After the election of President Trump in late 2016, people began to speculate about how a corporate tax overhaul would impact the stock market. You may not have thought about it, but how companies use their cash to benefit shareholders can affect the stock market. They can increase dividends or buy back stock. Here’s how the market views each method.
Paying Out Dividends
Companies can choose to spend their cash by increasing the dividends they pay out to their shareholders. They typically do this in two ways. The first, and most widely used method is to increase the payout of the current dividend. Generally, this is viewed as a positive move. Why? It signals the stock market that management is confident about the future. Dividend increases are usually permanent. Companies decrease dividends only in dire situations since the stock market usually punishes those that lower their dividends.
The second option is to pay out a special or “one-time” dividend to shareholders. These dividends are normally quite large. The stock market gives a “thumbs up” to this method as well, although it tends to have a limited impact on the price of a company’s stock.
Buying Back Stock
Another option a company can employ is to use excess cash to buy back its own stock from existing shareholders. In theory, this automatically increases the value of the shares for remaining owners. Here’s how it works:
Prior to Buying Back Shares: The company is worth $100,000 and has 100 shares in the market. Each share is worth $1,000, which represents 1 percent ownership in the company (1/100 shares).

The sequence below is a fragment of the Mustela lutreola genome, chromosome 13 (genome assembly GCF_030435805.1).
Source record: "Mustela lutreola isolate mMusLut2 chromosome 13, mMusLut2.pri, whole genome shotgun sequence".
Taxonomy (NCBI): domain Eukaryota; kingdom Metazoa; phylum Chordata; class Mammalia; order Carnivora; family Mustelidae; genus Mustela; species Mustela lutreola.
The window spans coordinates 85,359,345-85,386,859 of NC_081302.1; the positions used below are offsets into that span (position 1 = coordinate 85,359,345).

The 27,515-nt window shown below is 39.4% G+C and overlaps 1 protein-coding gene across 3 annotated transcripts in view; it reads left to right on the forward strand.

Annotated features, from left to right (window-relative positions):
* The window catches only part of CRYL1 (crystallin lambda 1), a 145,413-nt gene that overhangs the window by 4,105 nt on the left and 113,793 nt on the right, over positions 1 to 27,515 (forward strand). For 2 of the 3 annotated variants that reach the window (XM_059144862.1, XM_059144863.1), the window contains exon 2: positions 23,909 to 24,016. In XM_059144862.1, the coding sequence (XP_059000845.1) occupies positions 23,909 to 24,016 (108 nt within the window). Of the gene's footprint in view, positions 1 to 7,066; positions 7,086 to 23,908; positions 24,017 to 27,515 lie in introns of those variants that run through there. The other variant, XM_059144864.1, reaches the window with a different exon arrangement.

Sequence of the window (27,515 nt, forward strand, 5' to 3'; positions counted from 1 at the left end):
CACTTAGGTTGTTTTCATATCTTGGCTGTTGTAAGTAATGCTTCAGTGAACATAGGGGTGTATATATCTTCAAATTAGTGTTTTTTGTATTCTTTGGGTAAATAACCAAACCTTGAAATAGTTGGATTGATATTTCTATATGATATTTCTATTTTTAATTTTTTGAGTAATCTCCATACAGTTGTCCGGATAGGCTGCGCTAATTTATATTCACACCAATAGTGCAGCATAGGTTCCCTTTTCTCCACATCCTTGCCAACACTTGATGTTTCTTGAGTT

After Buying Back Shares: The company buys back 20 shares for $20,000. Now the company has only 80 shares in the stock market so each share now represents 1.25 percent ownership in the company (1/80 shares).
In this scenario, remaining shareholders should see their shares increase in value by roughly 25 percent since their ownership went from 1 percent to 1.25 percent with the buyback.
How the market views share buybacks is more complicated. Generally this move signals the company is bullish on its stock and the stock market views it as a positive. But it can backfire. In our example, the company bought back its shares at $100. If stock prices plunge, the company now is worse off because it purchased shares at a higher price.
Here are some share buyback issues the market considers:
- Is the company being prudent? A company with a sound share buyback program is viewed more favorably. For example, Warren Buffett once stated that he’s only willing to buy back his shares below a certain valuation level. He’s not willing to buy the stock if the share price is too high.
- Does the company have something better to do with its cash? When a company uses its cash for a share buyback that might indicate it doesn’t have internal projects to fund in the pipeline. This triggers doubt about the future growth potential of the stock.
- Is the company attempting to manage earnings? This can go hand-in-hand with the second bullet point. Some companies may be perceived as using stock buybacks to make earnings look better. Remember, because there will be fewer shares in the market anything you look at “per share” appears better.
- Is the company really reducing the shares in the market? Many technology companies grant employees shares as incentives. Eventually those shares hit the market, increasing the number of shares outstanding. Some companies use share buybacks as a way to neutralize this impact. In this scenario, the company may not be reducing the number of shares in the market, which could inhibit stock price increases.
As you can see, the market can be influenced – either positively or negatively – by how individual companies use their cash to benefit shareholders. Next time you hear of a company increasing dividends or doing a cash buyback of its stocks, you’ll have a better idea of how the stock market views it!